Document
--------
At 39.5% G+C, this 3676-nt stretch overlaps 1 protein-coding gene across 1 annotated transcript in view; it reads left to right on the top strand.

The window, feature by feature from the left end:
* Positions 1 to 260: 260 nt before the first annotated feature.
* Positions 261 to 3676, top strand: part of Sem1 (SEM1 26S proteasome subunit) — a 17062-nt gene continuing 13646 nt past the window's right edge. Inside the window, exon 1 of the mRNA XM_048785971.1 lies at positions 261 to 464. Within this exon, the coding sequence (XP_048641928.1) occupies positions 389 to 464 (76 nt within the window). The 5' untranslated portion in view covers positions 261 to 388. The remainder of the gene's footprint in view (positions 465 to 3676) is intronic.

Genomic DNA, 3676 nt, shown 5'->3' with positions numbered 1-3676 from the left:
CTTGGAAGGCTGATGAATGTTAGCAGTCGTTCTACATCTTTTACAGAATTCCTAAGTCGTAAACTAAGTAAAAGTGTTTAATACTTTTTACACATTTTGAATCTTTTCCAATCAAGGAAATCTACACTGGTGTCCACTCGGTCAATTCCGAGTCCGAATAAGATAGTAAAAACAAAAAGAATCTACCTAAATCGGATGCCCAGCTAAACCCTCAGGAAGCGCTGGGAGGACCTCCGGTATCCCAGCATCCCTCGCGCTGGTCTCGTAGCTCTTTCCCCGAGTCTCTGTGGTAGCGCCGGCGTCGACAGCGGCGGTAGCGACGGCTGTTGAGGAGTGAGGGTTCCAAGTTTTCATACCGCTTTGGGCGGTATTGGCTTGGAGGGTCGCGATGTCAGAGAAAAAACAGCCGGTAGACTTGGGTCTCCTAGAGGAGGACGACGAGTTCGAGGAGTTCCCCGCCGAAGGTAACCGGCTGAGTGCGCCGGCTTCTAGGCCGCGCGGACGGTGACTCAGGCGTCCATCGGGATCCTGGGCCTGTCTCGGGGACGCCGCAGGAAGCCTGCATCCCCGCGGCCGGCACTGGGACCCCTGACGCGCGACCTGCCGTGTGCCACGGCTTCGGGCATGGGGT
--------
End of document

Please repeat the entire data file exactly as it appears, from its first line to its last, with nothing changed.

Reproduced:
At 39.5% G+C, this 3676-nt stretch overlaps 1 protein-coding gene across 1 annotated transcript in view; it reads left to right on the top strand.

The window, feature by feature from the left end:
* Positions 1 to 260: 260 nt before the first annotated feature.
* Positions 261 to 3676, top strand: part of Sem1 (SEM1 26S proteasome subunit) — a 17062-nt gene continuing 13646 nt past the window's right edge. Inside the window, exon 1 of the mRNA XM_048785971.1 lies at positions 261 to 464. Within this exon, the coding sequence (XP_048641928.1) occupies positions 389 to 464 (76 nt within the window). The 5' untranslated portion in view covers positions 261 to 388. The remainder of the gene's footprint in view (positions 465 to 3676) is intronic.

Genomic DNA, 3676 nt, shown 5'->3' with positions numbered 1-3676 from the left:
CTTGGAAGGCTGATGAATGTTAGCAGTCGTTCTACATCTTTTACAGAATTCCTAAGTCGTAAACTAAGTAAAAGTGTTTAATACTTTTTACACATTTTGAATCTTTTCCAATCAAGGAAATCTACACTGGTGTCCACTCGGTCAATTCCGAGTCCGAATAAGATAGTAAAAACAAAAAGAATCTACCTAAATCGGATGCCCAGCTAAACCCTCAGGAAGCGCTGGGAGGACCTCCGGTATCCCAGCATCCCTCGCGCTGGTCTCGTAGCTCTTTCCCCGAGTCTCTGTGGTAGCGCCGGCGTCGACAGCGGCGGTAGCGACGGCTGTTGAGGAGTGAGGGTTCCAAGTTTTCATACCGCTTTGGGCGGTATTGGCTTGGAGGGTCGCGATGTCAGAGAAAAAACAGCCGGTAGACTTGGGTCTCCTAGAGGAGGACGACGAGTTCGAGGAGTTCCCCGCCGAAGGTAACCGGCTGAGTGCGCCGGCTTCTAGGCCGCGCGGACGGTGACTCAGGCGTCCATCGGGATCCTGGGCCTGTCTCGGGGACGCCGCAGGAAGCCTGCATCCCCGCGGCCGGCACTGGGACCCCTGACGCGCGACCTGCCGTGTGCCACGGCTTCGGGCATGGGGT